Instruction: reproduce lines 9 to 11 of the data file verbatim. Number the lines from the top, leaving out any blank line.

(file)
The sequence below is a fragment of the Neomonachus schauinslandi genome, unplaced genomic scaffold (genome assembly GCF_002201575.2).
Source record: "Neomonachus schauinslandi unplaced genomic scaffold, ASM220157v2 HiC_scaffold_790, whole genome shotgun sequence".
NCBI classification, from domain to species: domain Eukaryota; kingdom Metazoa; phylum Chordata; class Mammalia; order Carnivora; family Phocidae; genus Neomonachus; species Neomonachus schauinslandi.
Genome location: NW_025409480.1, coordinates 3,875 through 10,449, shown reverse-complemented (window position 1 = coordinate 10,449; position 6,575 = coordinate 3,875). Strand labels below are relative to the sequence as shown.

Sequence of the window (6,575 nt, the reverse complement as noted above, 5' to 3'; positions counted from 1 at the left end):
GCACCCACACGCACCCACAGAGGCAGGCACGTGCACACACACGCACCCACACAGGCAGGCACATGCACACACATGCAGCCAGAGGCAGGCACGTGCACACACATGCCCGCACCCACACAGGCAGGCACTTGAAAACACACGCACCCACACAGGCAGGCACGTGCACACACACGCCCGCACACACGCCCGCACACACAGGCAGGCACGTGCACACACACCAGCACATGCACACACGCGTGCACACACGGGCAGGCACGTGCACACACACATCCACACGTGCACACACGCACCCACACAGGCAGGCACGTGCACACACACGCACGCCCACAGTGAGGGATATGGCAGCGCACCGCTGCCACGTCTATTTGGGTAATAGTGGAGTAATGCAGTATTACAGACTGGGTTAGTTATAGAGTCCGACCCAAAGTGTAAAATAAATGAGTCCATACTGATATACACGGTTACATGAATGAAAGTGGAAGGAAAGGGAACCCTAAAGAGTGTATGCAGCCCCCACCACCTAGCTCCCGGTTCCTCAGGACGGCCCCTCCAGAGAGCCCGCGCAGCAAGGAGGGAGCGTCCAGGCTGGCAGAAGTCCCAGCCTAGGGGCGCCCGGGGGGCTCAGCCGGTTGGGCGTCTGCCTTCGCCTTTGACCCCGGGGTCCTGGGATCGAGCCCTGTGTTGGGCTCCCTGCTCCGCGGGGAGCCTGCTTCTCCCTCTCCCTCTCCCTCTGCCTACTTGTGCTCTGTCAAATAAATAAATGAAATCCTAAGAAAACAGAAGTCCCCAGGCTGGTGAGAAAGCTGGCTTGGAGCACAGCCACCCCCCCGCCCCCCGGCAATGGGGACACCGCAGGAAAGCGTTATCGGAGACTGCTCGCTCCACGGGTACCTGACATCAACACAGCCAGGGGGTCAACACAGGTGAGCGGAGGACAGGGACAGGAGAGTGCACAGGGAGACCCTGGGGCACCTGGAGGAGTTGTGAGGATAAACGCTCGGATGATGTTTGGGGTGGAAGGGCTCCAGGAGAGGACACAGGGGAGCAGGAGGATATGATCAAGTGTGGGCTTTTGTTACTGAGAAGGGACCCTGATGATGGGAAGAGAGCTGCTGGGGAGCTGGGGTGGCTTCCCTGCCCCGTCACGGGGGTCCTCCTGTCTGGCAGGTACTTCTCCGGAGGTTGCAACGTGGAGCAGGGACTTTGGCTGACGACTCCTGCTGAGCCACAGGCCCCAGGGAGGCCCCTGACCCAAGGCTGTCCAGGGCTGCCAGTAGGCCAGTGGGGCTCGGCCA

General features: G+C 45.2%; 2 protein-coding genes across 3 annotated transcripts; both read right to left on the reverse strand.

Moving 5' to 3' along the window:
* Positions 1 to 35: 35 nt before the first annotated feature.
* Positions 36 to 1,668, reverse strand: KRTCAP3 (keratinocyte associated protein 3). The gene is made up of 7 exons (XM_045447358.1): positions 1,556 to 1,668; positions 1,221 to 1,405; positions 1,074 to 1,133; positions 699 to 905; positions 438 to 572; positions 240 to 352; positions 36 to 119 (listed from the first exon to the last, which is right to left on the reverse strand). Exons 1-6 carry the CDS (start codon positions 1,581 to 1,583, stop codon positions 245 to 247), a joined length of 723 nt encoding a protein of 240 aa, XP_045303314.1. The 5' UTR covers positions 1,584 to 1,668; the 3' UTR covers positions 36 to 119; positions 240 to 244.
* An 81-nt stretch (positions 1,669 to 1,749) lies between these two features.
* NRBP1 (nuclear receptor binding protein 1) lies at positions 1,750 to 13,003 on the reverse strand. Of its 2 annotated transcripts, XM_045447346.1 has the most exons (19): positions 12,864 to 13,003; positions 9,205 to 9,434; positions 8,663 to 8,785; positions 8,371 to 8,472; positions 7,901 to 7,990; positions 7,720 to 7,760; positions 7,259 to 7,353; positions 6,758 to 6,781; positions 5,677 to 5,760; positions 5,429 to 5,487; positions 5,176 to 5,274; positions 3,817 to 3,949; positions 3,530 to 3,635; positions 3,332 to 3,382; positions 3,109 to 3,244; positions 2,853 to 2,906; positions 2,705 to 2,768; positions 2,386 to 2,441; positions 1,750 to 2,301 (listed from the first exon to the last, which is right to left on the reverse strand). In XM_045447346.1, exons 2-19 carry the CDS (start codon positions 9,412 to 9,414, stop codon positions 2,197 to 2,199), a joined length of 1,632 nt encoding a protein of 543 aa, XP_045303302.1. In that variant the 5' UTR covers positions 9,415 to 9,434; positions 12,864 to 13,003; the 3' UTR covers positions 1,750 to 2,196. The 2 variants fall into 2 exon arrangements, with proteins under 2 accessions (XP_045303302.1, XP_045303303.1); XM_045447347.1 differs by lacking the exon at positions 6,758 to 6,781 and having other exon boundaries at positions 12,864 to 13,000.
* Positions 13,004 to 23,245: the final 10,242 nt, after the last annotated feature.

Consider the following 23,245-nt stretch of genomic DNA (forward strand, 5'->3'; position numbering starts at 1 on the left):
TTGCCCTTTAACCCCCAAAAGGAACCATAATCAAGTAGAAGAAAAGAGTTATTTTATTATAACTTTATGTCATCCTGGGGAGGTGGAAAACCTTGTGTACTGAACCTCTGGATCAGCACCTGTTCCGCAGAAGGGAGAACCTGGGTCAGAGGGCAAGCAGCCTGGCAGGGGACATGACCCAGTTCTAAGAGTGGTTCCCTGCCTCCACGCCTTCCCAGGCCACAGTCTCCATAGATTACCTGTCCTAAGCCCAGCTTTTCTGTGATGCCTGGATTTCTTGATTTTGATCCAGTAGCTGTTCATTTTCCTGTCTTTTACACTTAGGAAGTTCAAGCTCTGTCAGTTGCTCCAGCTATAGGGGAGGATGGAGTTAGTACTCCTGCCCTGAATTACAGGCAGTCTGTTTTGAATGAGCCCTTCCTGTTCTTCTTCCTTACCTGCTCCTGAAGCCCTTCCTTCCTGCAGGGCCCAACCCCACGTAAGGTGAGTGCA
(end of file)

* Positions 1 to 35: 35 nt before the first annotated feature.
* Positions 36 to 1,668, reverse strand: KRTCAP3 (keratinocyte associated protein 3). The gene is made up of 7 exons (XM_045447358.1): positions 1,556 to 1,668; positions 1,221 to 1,405; positions 1,074 to 1,133; positions 699 to 905; positions 438 to 572; positions 240 to 352; positions 36 to 119 (listed from the first exon to the last, which is right to left on the reverse strand). Exons 1-6 carry the CDS (start codon positions 1,581 to 1,583, stop codon positions 245 to 247), a joined length of 723 nt encoding a protein of 240 aa, XP_045303314.1. The 5' UTR covers positions 1,584 to 1,668; the 3' UTR covers positions 36 to 119; positions 240 to 244.
* An 81-nt stretch (positions 1,669 to 1,749) lies between these two features.